I learned this insanely catchy speech piece at a workshop this fall, my fifth graders loved it and I hope you do too:
I love noodles! Give me lots and lots of noodles!
I love oodles of noodles, pile them up to the sun!
Noodles give me a happy moodle, cause they are my favorite foodle,
Give me the whole kit and caboodle, I could eat them by the ton!
I have a great love for noodles, anything here in Chengdu with the word “mian” in it makes me a pretty happy camper. Lucky for me Sichuan is infested with oodles of noodle dishes and I have a wonderful boyfriend with a great eye for photography and the patience of a saint to take tons of pictures of them. Pictures I will now share with you!
Dan dan mian – this signature Sichuan dish and one of Chengdu’s most famous xiaochi (small eat or snack) is served hot and in small bowls. The thing that really distinguishes dan dan mian from other bowls of noodle is the tangy ground pork topping.
Liang mian – not only our most photographed bowl of noodles but probably one of my favorites. It’s cold (aka dangerous for your digestive tract), coated with vinegar, garlicy and mouth numbing. My favorite is from a shop on Kehuabeilu (next to He’s shao kao) because they serve it with ji rou si (basically pulled chicken).
Tian Shui Mian (back right above the liang mian) – I’ll never forget on the night before a very good friend left Chengdu she snuck off for one last fix of these noodles. When she returned, her last teary-eyed words to us were “I just broke up with tian shui mian!” These thick sweet noodles change lives people.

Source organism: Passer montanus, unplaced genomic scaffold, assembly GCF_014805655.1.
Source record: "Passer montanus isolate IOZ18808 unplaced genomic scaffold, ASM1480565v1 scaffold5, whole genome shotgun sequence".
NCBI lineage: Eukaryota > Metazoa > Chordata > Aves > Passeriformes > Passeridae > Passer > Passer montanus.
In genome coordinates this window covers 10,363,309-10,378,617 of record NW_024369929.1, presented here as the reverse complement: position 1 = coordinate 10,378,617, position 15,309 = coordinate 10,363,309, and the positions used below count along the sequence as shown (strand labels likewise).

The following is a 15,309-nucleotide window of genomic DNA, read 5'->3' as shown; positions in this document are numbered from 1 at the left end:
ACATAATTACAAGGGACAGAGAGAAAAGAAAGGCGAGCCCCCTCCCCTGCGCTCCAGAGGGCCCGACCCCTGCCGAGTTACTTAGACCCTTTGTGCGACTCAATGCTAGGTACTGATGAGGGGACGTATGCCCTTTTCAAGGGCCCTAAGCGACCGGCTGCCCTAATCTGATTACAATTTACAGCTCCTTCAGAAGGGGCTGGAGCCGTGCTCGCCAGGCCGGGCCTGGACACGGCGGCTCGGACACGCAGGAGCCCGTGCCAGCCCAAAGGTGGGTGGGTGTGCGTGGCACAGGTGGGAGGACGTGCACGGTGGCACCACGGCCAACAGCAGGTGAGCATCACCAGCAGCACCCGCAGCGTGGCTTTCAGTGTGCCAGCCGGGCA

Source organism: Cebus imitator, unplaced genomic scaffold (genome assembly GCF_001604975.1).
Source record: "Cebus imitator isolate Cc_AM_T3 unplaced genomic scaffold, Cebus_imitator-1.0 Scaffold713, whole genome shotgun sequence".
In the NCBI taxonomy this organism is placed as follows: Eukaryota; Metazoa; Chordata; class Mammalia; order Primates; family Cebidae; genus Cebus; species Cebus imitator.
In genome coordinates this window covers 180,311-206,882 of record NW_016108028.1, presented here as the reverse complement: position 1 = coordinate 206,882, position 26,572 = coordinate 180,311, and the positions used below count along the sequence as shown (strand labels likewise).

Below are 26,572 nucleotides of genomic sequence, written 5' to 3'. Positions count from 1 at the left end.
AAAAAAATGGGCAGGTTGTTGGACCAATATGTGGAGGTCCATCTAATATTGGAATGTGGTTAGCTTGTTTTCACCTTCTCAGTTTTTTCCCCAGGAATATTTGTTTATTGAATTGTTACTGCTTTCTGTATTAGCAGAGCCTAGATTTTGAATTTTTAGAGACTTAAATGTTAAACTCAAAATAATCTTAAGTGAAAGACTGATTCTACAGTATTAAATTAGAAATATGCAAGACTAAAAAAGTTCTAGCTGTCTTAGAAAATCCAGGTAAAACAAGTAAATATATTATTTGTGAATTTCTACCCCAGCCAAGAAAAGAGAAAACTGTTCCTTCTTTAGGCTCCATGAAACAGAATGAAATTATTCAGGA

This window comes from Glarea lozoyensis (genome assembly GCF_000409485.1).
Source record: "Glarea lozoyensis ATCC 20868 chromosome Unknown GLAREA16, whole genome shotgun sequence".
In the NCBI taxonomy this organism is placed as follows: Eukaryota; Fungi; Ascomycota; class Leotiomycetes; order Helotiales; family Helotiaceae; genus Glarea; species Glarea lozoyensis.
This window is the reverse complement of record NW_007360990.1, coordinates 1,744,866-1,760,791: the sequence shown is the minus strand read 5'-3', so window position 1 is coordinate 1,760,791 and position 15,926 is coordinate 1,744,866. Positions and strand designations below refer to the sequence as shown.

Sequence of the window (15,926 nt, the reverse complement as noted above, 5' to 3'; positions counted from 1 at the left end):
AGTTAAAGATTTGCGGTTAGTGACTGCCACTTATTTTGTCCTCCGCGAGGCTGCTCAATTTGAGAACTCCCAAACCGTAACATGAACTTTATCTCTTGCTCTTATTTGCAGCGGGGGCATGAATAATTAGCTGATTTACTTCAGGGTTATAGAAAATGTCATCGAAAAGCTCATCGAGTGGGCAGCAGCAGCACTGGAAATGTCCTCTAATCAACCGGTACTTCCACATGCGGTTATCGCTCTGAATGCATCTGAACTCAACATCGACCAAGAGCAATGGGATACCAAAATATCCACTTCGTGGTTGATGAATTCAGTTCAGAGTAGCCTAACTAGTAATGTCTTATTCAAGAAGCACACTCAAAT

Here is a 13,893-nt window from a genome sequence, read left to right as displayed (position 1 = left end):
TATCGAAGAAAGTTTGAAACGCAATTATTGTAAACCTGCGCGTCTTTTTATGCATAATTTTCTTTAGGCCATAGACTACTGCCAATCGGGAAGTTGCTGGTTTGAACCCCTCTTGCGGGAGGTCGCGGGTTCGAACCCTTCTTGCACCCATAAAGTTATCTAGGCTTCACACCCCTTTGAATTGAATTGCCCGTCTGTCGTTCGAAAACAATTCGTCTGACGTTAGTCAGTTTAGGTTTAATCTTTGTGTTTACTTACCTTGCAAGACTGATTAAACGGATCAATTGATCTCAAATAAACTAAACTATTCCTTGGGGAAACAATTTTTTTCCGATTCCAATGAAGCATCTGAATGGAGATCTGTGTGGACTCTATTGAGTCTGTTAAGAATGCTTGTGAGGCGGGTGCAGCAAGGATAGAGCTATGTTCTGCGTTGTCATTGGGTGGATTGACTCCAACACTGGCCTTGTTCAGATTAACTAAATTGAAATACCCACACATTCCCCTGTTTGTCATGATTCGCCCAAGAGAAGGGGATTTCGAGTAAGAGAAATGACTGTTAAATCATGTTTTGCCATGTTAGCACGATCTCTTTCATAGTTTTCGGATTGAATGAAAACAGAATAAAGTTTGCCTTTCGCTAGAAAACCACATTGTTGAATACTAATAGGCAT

Dao Chao Mian or Knife Cut Noodles (upper right) – the coolest thing about these noodles is that the cook takes a block of dough and flings slivers of the dough straight into boiling broth with a knife. The hearty starchiness of this mian sticks to your gills and is a good bang for your buck.
Sweet Potato Noodles or as I fondly call them “snot noodles” (bottom center) – they’re slippery, clear looking, hard to eat and probably at the bottom of my list of noodles I like to eat, mostly because of the experience it takes to eat them.
Ants Climbing Up a Log or Ma Yi Shang Shu – the English name for this dish is much more interesting than the Chinese in my opinion. Its named for its aesthetic, not its taste. The dish is made with sticky bean thread noodles and ground pork or beef which is separated into small kernels by cooking and sticks to the noodle, which in the end looks like ants climbing up a log.
Guoqiao Mixian or Across the Bridge Noodles – this dish really hails from Yunnan province, but we’ve seen it several places around the Yulin neighborhood. The dish starts with a bowl of broth with oil on top and several little dishes of meat, vegetables, rice noodles, quail eggs, coriander. You basically construct the soup on your own, cooking and eating the dish at the table.
By the way, this is our 100th post! Crazy! I think we’ll celebrate with some noodles for lunch.